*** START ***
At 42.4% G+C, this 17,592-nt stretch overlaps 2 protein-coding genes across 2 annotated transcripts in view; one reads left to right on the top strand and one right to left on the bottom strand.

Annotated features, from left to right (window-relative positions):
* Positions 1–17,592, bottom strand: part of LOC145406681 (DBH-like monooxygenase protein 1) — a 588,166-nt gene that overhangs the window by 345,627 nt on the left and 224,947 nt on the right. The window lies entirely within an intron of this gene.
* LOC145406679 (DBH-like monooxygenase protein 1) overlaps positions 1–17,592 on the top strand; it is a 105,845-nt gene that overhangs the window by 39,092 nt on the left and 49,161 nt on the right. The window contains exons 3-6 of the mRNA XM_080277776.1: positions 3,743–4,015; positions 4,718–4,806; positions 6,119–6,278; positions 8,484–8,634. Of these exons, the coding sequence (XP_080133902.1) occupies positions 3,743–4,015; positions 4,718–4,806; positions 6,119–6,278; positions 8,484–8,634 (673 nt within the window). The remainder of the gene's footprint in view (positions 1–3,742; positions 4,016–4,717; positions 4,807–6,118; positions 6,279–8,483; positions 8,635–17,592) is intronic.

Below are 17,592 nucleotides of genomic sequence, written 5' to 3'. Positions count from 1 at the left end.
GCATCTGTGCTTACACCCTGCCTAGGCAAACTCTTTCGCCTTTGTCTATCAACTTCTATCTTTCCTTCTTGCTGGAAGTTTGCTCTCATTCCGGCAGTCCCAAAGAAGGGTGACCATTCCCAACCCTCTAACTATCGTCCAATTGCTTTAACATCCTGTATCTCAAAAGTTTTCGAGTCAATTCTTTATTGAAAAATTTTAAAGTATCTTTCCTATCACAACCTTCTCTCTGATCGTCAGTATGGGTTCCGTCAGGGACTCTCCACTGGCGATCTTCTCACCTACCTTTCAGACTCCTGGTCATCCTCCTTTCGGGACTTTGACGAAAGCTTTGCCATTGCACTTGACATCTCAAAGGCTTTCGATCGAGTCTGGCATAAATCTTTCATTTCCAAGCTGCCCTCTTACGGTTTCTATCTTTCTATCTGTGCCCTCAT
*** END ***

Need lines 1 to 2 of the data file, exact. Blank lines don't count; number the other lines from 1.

At 42.4% G+C, this 17,592-nt stretch overlaps 2 protein-coding genes across 2 annotated transcripts in view; one reads left to right on the top strand and one right to left on the bottom strand.

Annotated features, from left to right (window-relative positions):